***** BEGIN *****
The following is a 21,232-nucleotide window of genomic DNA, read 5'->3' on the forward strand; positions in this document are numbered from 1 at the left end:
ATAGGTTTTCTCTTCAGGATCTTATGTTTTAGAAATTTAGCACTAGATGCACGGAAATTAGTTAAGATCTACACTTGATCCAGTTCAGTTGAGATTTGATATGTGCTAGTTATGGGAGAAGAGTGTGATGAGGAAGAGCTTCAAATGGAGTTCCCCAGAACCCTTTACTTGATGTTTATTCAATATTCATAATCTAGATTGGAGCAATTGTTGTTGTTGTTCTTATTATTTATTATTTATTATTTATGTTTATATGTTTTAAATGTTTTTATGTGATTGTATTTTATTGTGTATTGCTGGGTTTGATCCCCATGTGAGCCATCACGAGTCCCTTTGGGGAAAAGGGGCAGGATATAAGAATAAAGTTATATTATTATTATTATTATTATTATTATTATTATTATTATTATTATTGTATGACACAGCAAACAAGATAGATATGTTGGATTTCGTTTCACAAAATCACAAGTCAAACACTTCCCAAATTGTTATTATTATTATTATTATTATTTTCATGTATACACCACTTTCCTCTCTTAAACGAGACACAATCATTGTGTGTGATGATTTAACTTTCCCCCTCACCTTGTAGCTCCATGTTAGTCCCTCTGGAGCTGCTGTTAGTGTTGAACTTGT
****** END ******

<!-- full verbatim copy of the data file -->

The following is a 21,232-nucleotide window of genomic DNA, read 5'->3' on the forward strand; positions in this document are numbered from 1 at the left end:
ATAGGTTTTCTCTTCAGGATCTTATGTTTTAGAAATTTAGCACTAGATGCACGGAAATTAGTTAAGATCTACACTTGATCCAGTTCAGTTGAGATTTGATATGTGCTAGTTATGGGAGAAGAGTGTGATGAGGAAGAGCTTCAAATGGAGTTCCCCAGAACCCTTTACTTGATGTTTATTCAATATTCATAATCTAGATTGGAGCAATTGTTGTTGTTGTTCTTATTATTTATTATTTATTATTTATGTTTATATGTTTTAAATGTTTTTATGTGATTGTATTTTATTGTGTATTGCTGGGTTTGATCCCCATGTGAGCCATCACGAGTCCCTTTGGGGAAAAGGGGCAGGATATAAGAATAAAGTTATATTATTATTATTATTATTATTATTATTATTATTATTATTATTATTGTATGACACAGCAAACAAGATAGATATGTTGGATTTCGTTTCACAAAATCACAAGTCAAACACTTCCCAAATTGTTATTATTATTATTATTATTATTTTCATGTATACACCACTTTCCTCTCTTAAACGAGACACAATCATTGTGTGTGATGATTTAACTTTCCCCCTCACCTTGTAGCTCCATGTTAGTCCCTCTGGAGCTGCTGTTAGTGTTGAACTTGT